Eras Journal – Sendziuk, P: Review of “Imperial Hygiene: A Critical History of Colonialism, Nationalism and Public Health”, Alison Bashford
Alison Bashford, Imperial Hygiene: A Critical History of Colonialism, Nationalism and Public Health,
Palgrave Macmillan, Basingstoke, 2004
Isbn: 1 4039 0488 X
In Australia from the late nineteenth century, ‘hygiene’ came to be a personal and political mission. It was, as Alison Bashford notes, “a noun [that] spawned ever-more adjectives which connected the bodily and the personal to larger government projects: sex hygiene, domestic hygiene, social hygiene, national hygiene, moral hygiene, tropical hygiene, maternal hygiene, racial hygiene, international hygiene and more” (pp.4-5). This missionary zeal was manifest in vaccination campaigns to control infectious disease, the granting of coercive powers to public health authorities, and the sometimes forced detention in sanatoria and quarantine stations of individuals suspected of ‘carrying’ diseases such as smallpox, tuberculosis and leprosy. Such measures contributed to the decline in morbidity and mortality, and created what was deemed, by many, as desirable order, cleanliness and safety. However, because men and women of different socio-economic status and colour were targeted and treated differently by public health authorities, these practices also reproduced and perpetuated prejudicial notions about race, class and gender. By identifying and isolating those who were considered to be ‘unfit’, ‘dangerous’ and likely to transmit disease (the Chinese, foreigners and the ‘ungovernable’ poor and homeless, for example), discourse about hygiene effectively produced identities of inclusion and exclusion – of belonging and citizenship, and of Otherness. As such, according to Bashford, “the enclosures, boundaries and borders which were the objects and means of public health” (p.1) functioned as vital aspects of colonial, national and racial administration.
The author’s argument is perhaps best illustrated in her discussion of the Sydney smallpox epidemic of 1881, in which 41 people died, 163 people were recorded as infected, and many times this number were implicated as possible ‘carriers’ and isolated in their homes or the Quarantine Station. Those detained in the Quarantine Station were first spatially divided into two zones separated by a high barrier: ‘Hospital Ground’ (for the infected), and ‘Healthy Ground’ (for those who remained well, but were suspected of ‘carrying’ disease). Healthy Ground was further demarcated into buildings for white married and single men and women, and for white people of different classes (a divide that was soon enforced by a high paling fence that separated poor and working people from their more affluent neighbours). Within Hospital Ground there was a three-way distinction: the ordinary ward pavilions, rooms for private paying patients, and two ward pavilions for ‘Dark Races’. Even this arrangement was deemed inadequate when eight Chinese men were forcibly admitted to Quarantine in July 1881. Despite having no symptoms of infection, they were not integrated into Healthy Ground but instead housed in specially constructed tents. A constable was given the task of ensuring that they did not mix with the ‘healthy’ people or escape. As Bashford contends, “by virtue of their race, and irrespective of their diagnosis as ‘clean’, these Chinese men were already pathologised, already seen to be diseased and to require separation…to be ‘clean’ and ‘Chinese’ was all but impossible in the dominant racial discourse of colonial Australia”. (p.49)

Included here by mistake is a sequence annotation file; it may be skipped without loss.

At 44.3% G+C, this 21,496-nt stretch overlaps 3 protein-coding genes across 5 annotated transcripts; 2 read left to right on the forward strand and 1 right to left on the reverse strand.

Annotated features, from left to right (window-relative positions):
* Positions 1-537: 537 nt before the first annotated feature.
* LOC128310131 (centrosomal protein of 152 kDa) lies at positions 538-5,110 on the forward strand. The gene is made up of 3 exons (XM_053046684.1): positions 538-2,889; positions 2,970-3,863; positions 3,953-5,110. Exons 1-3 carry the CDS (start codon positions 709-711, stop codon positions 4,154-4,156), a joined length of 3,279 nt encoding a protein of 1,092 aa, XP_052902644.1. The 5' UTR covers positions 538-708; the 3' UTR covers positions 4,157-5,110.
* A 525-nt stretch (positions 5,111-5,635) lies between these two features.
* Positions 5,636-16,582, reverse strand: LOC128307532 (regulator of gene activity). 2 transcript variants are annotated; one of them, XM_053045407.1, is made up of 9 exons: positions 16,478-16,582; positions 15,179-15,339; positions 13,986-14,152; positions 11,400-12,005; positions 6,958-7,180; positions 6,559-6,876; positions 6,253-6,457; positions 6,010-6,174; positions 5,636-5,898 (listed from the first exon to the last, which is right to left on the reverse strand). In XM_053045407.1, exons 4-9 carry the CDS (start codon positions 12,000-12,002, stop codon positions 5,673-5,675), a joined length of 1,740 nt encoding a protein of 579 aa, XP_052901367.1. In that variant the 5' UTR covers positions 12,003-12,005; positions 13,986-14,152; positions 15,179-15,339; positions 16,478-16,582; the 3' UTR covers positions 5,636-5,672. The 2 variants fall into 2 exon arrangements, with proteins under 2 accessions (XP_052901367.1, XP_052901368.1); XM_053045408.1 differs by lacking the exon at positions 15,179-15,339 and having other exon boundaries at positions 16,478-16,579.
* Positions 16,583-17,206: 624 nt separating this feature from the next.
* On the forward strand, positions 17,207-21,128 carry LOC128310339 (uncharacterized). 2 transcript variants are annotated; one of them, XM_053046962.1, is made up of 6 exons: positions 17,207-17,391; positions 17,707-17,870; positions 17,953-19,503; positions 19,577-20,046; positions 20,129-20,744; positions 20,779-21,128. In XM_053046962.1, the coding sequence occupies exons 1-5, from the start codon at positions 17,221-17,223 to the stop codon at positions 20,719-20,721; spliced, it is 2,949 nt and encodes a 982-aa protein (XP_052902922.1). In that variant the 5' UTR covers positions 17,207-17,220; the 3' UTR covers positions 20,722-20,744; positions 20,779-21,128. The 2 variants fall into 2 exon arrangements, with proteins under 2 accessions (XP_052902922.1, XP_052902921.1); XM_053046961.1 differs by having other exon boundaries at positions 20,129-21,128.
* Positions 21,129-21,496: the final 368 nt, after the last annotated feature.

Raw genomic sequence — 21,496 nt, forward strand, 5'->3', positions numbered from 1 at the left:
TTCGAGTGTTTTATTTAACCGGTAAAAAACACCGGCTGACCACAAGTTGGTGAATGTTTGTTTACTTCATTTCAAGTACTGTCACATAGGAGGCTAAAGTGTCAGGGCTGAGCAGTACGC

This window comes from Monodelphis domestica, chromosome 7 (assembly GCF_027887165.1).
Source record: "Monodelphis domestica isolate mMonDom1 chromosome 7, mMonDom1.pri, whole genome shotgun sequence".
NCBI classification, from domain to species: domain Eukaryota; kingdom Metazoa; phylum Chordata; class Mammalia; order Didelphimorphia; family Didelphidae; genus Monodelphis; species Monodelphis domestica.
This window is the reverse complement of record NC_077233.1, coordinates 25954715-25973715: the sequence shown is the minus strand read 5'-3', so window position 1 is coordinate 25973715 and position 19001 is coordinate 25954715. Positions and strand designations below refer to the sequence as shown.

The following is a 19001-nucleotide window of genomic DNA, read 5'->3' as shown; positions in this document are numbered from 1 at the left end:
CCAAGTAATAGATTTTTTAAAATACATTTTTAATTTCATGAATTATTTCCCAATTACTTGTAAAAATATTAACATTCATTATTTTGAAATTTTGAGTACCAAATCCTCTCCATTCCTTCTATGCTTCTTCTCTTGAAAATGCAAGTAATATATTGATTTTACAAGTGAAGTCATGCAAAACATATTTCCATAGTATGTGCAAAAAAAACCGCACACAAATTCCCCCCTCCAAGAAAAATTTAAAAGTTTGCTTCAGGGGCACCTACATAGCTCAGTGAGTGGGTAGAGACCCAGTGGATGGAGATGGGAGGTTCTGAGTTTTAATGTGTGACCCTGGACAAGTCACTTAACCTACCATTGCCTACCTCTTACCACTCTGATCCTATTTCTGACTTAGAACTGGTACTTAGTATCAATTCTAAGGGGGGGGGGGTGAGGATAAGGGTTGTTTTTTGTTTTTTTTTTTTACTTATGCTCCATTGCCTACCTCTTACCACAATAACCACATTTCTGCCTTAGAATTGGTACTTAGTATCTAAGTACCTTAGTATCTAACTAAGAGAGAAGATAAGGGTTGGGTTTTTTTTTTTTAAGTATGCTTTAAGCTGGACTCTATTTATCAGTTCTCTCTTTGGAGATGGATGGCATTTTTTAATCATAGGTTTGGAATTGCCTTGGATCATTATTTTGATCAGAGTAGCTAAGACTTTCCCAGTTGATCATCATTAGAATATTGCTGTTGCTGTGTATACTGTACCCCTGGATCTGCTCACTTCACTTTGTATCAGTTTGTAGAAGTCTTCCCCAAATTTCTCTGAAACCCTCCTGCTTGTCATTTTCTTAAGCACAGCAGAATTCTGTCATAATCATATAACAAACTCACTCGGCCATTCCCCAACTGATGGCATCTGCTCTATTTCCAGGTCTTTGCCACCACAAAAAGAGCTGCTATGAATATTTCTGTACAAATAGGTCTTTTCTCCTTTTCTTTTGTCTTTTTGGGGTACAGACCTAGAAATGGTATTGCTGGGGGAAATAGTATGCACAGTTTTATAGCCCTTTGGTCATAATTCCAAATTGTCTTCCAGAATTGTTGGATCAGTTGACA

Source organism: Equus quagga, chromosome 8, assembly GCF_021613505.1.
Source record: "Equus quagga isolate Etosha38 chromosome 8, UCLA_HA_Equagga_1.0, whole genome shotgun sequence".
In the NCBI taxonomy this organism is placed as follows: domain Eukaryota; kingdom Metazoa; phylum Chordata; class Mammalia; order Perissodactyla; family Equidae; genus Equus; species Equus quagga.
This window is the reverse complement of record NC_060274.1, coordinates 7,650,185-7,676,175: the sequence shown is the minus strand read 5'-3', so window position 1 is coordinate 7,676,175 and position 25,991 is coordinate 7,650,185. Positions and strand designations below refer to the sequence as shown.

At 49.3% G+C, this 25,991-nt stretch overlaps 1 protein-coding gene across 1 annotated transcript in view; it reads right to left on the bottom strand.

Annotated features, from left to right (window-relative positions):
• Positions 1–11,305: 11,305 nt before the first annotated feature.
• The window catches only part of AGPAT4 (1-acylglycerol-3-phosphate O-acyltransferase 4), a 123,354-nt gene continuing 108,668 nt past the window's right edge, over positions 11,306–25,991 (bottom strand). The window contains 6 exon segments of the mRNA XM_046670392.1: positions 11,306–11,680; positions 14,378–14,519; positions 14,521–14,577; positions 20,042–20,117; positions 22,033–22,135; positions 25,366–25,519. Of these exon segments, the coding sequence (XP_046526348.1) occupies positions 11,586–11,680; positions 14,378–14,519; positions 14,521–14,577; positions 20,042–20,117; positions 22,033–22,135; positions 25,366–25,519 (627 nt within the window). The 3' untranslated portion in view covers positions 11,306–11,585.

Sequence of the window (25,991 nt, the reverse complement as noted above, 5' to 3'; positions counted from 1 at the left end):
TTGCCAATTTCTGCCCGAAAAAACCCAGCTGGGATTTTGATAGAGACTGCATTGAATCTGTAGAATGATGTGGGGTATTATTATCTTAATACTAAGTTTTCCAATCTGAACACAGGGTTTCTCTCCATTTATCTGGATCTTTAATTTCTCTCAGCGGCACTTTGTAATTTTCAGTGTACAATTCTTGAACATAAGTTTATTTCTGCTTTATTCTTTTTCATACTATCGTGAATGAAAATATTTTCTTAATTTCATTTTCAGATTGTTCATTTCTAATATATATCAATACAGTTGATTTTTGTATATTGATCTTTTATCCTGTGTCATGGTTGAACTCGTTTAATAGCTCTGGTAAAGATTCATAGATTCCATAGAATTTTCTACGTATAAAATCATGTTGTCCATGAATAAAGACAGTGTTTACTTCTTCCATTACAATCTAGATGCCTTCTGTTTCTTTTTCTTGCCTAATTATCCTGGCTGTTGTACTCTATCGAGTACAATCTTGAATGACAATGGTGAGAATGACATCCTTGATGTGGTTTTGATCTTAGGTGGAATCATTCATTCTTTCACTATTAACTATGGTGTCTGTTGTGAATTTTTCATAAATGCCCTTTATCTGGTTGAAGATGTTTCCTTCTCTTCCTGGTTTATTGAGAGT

While powerfully propelling her thesis, this chapter is not without its problems, which are symptomatic of those that diminish the overall usefulness of the book. The Sydney epidemic is not placed in the context of other smallpox threats and it remains unclear as to whether other state authorities would have responded the same way, or if New South Wales authorities were likely to respond differently twenty or thirty years later. While claiming to be a history of public health and governance in Australia between the 1850s and World War Two, three states – Western Australia, South Australia and Tasmania – barely rate a mention despite the fact that they differed significantly in their approach to disease control (the control of tuberculosis provides the obvious example).
This is not to say that the book is limited in scope. Bashford leaps from efforts to control smallpox, tuberculosis and leprosy, to anxieties about maritime quarantine, immigration and social hygiene (eugenics) in successive chapters. My preference would be for a more sustained discussion of fewer topics, or a longer book, but others will appreciate her wide-ranging investigation.
Imperial Hygiene might disappoint those seeking a social history of these disease epidemics and social anxieties. In the smallpox chapter, for instance, Bashford states that “both the infected people contained in the Quarantine Station and those contained there as guards and doctors, were subject to the surveillance and limitation of movement, contact and activity characteristic of a prison, as well as an intensely close medical surveillance”. (p.53) But we learn nothing more about the latter. What role did doctors, policemen, cooks and gardeners play in the Quarantine Station? What was their experience of surveillance and control? How did they end up there – is theirs a story of class, race and ‘criminality’ as well? With this said,Imperial Hygiene is an important contribution to a growing literature that examines the link between public health and colonialism (works by Meghan Vaughan, David Arnold, Mark Harrison and Michael Worboys come to mind), and medicine and nationalism.